Diagnosis and Management of Appendiceal Mucinous Tumors
Recent Developments in Medicine and Medical Research Vol. 16,
22 December 2021
Appendiceal mucinous tumors are rare clinicopathological pathologies that trigger acute appendicitis. Cystadenoma is the most common type of these tumors, which is characterised by luminal dilatation and the production of significant amounts of mucin. A new instance of a large mucocele of the appendix with mucinous cystadenoma is presented. A 61-year-old woman was admitted with acute pain in the bottom right quadrant. Although ultrasonography and computed tomography (CT) indicated that it was a mucocele, she underwent an emergency procedure due to the severity of her suffering. Fortunately, there was no perforation, and the operation ended with an uneventful appendectomy with segmental cecal resection. The specimen was histopathologically determined to be a mucocele with mucinous cystadenoma with negative surgical margins. The patient was discharged on the sixth postoperative day, and a follow-up colonoscopy and abdominal CT were scheduled for six months after surgery. Appendicular mucocele is uncommon and difficult to detect before surgery, and it can be big, increasing the risk of perforation. The most dangerous complication of mucocele perforation is pseudomyxoma peritonei (PP). In most situations, an appendectomy with negative margins is required for optimal treatment. To avoid perforation of the mucocele, utmost care must be exercised during surgery.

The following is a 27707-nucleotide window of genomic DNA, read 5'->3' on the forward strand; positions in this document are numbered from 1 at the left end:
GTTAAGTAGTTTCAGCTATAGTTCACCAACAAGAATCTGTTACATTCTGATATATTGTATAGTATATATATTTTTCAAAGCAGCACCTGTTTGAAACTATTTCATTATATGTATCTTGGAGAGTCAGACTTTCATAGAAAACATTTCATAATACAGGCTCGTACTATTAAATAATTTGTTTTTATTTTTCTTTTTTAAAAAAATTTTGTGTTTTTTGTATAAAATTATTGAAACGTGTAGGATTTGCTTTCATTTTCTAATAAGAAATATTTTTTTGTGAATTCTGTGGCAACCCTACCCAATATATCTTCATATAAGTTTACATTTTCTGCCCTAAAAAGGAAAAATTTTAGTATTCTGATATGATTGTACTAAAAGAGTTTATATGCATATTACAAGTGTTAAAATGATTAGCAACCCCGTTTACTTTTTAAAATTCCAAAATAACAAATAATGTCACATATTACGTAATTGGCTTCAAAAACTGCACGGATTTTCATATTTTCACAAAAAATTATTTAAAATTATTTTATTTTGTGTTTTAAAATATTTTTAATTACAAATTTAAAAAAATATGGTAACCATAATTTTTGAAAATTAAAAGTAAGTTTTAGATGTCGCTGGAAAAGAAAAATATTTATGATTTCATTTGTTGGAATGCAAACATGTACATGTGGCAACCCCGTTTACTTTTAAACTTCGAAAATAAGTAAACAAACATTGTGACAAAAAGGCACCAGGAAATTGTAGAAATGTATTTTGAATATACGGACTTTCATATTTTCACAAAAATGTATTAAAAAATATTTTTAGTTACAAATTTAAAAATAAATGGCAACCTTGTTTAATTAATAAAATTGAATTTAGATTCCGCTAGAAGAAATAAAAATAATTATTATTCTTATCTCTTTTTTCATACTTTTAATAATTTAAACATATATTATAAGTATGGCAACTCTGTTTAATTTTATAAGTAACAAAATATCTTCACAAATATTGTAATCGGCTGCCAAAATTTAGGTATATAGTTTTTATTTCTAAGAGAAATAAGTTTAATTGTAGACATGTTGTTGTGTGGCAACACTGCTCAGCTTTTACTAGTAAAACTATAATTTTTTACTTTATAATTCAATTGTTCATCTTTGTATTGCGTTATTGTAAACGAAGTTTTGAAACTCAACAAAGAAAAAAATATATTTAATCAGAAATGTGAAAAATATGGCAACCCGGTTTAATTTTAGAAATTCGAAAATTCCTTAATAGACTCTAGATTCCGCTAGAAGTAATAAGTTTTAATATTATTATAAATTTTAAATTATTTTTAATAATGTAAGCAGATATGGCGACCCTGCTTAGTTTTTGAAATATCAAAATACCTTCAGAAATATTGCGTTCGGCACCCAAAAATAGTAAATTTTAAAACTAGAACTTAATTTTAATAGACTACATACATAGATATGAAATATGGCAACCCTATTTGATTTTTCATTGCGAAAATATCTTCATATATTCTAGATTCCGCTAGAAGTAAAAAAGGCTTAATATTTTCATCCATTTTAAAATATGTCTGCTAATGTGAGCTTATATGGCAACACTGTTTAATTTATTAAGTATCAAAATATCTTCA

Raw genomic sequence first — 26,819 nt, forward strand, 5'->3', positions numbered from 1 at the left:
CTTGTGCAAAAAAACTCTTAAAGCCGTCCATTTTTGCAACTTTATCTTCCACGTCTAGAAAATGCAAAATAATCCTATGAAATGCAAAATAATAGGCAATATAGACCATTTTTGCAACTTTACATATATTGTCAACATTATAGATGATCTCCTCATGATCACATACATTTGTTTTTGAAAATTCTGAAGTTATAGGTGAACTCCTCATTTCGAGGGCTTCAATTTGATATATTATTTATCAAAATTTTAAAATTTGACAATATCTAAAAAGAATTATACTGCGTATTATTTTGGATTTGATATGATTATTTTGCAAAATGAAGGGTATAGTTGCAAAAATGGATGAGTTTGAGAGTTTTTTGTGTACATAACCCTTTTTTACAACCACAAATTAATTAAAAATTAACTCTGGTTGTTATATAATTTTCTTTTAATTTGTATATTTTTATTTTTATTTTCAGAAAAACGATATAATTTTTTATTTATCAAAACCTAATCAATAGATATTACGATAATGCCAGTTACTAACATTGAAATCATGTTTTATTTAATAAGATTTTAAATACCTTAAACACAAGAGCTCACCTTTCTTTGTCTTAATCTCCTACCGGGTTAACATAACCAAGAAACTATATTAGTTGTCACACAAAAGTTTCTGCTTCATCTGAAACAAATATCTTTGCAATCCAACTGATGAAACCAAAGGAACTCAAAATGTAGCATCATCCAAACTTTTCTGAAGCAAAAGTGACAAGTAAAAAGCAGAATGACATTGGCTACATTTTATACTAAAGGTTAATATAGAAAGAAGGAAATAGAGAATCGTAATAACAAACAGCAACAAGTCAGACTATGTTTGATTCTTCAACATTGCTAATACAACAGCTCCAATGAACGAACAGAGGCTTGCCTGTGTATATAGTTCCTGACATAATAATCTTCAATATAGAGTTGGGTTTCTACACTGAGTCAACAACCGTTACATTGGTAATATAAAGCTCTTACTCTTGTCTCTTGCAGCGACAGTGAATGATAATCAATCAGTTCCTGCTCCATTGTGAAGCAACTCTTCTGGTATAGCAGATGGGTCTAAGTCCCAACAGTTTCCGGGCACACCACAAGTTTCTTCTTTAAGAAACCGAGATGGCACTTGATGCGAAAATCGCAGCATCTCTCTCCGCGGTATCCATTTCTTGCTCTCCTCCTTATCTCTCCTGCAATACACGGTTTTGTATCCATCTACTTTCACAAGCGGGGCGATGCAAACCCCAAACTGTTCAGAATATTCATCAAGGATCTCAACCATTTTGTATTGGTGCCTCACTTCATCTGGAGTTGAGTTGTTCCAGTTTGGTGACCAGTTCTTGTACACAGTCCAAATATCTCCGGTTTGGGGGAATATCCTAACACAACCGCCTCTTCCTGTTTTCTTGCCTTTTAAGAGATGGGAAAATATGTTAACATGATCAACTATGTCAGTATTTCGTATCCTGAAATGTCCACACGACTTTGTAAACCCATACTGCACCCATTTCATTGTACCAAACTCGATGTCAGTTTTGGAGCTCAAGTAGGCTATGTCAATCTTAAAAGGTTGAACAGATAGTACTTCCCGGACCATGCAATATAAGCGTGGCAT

- Appendiceal mucinous tumors
- mucosal hiperplasia
- giant mucocel